“Ah! I’m afraid William ’ull best us yet. ’T’ent like him not to.”

At Easter—six months later, during which period William kept strict silence on the matter of “Church Acre”—folks paid a subscription to church expenses. They did not call it a subscription. They called it a “voluntary rate.” It was a survival of the old “church rate,” and they had agreed to pay it years before on the condition that there should not be collections at every service in the church.

Farmer Gringer collected it. In due course he asked William Briggs for his customary subscription. William pulled out of his pocket the canvas bag that served him for a purse and produced five shillings.

“But,” said Gringer, “ ’tis ten shillings you always give, William.”

William half-closed one of his eyes and replied deliberately:

“Ah! But Paäson wanted me to give ’ee fifty shillings for ‘Church Acre.’ I told him ’twas only worth forty-five. I can only give ’ee five shillings now instead o’ ten. I had to make it up to myself somehow!”

They were right: he had bested them. And Paäson came down from his pedestal to the level of the humility that he felt he deserved.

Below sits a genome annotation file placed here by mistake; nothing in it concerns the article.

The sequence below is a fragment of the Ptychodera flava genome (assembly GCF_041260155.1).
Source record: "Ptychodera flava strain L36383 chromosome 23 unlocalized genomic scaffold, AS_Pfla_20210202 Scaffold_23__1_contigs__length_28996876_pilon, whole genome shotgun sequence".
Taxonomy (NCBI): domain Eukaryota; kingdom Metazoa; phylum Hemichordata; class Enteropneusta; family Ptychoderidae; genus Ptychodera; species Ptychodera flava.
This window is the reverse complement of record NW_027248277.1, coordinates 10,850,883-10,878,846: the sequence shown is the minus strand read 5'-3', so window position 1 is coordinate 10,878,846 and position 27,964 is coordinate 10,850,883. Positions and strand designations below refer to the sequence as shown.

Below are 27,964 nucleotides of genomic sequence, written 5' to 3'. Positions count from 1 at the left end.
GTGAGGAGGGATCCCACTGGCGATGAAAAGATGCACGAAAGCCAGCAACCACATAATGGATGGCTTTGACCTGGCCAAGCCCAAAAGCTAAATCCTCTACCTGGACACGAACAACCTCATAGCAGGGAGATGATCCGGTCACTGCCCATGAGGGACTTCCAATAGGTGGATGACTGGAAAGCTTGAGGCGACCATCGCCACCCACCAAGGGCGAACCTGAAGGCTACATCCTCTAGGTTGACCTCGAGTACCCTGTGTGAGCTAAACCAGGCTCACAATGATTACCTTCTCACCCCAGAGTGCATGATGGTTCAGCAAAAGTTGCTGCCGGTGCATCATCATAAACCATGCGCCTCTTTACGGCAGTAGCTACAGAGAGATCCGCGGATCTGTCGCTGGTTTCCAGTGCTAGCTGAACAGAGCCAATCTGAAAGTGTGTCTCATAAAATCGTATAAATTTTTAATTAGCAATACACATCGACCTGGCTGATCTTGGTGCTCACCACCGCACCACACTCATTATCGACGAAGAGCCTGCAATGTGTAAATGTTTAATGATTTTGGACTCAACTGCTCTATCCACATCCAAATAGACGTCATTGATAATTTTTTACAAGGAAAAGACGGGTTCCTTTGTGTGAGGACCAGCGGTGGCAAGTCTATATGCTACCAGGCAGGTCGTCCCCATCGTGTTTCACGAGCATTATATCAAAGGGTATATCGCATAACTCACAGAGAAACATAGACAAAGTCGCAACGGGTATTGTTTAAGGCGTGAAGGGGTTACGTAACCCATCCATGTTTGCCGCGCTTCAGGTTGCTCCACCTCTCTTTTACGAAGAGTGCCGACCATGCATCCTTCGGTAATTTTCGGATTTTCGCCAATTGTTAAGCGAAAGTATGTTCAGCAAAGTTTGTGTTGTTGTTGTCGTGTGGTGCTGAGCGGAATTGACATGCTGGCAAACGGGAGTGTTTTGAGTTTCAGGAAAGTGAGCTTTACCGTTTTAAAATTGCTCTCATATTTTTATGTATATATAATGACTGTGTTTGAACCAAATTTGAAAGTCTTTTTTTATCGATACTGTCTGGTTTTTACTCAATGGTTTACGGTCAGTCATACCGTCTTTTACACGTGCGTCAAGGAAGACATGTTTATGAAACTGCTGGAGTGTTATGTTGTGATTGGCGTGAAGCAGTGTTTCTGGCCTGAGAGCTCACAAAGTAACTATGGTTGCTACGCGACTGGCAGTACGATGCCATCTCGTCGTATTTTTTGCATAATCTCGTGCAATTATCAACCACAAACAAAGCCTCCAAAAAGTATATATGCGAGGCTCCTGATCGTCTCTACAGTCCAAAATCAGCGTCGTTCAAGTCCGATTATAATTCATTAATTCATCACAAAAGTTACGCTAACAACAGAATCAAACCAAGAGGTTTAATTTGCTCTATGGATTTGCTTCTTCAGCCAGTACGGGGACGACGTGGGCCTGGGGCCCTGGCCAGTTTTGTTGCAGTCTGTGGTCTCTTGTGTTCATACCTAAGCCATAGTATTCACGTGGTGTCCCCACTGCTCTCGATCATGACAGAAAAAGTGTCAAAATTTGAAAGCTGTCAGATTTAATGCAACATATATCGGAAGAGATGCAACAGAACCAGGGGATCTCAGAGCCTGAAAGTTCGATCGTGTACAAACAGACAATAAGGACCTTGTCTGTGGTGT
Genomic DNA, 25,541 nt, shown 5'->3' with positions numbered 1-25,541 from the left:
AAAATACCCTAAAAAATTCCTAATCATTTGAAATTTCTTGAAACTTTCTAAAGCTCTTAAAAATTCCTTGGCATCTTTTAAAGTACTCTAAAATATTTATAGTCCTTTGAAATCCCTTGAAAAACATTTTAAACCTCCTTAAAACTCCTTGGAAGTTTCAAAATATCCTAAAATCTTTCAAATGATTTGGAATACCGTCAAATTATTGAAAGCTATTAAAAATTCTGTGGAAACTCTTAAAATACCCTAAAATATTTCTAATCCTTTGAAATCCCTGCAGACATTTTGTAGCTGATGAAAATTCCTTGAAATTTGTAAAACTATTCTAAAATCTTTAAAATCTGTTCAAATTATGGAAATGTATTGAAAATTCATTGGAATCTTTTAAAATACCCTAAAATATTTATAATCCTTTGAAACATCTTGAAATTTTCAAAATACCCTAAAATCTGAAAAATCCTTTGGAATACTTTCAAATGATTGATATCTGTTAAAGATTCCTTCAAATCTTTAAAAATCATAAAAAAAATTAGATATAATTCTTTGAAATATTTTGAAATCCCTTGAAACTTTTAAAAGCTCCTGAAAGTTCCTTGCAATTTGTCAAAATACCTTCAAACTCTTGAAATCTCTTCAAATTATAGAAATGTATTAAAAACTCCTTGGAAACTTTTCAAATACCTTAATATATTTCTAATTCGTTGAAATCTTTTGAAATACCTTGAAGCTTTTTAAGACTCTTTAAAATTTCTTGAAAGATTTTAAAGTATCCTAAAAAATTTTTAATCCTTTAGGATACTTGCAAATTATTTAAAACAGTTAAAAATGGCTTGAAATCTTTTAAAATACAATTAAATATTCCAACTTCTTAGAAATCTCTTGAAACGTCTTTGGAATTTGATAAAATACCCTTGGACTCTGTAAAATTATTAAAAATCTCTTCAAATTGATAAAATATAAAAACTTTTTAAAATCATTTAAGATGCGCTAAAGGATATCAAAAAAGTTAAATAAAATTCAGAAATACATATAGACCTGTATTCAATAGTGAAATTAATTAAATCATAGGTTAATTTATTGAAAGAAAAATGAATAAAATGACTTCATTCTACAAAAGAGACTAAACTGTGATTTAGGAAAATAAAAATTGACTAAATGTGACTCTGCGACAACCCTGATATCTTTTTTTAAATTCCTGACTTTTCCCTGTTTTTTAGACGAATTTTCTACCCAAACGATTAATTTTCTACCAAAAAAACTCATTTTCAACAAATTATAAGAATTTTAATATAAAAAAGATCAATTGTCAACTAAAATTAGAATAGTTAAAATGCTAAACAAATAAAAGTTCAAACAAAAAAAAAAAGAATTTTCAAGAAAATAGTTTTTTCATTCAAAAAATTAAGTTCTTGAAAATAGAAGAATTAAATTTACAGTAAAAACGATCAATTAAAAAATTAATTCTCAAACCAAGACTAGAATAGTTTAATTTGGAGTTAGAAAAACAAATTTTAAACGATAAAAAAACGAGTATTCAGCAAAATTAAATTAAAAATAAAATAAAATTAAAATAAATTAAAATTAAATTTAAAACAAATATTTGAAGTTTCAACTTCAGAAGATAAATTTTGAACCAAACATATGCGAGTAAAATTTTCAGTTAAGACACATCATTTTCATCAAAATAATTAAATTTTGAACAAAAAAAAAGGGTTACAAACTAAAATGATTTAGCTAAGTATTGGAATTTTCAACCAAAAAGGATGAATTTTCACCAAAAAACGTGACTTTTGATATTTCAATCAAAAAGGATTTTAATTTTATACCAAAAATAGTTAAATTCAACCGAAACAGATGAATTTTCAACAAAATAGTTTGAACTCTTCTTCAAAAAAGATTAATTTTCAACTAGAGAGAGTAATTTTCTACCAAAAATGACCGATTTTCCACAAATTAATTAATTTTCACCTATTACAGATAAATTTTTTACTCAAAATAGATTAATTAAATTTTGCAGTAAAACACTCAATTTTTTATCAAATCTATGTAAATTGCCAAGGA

They were never called by that name, of course, but they were the “bloods” of the village, all the same. The “lady from Lunnon” who wrote country-life sketches spoke of them as “hobbledehoys,” but then she never knew anything about them at all. Had she lived in the village for five years and been a discerning person she would have confessed to an utter ignorance of the life around her, but as she only came down for occasional week-ends she thought the “copy” based on her observations perfect.

The “bloods” were pure natives and purely agricultural, of ages varying from seventeen to the early twenties. Weekdays they toiled on the land in various capacities, Sundays they paraded in groups and glory of ready-made best clothes. Weekday evenings they also paraded in groups, but not in best clothes. Wealthier “bloods” possessed bicycles and went further afield.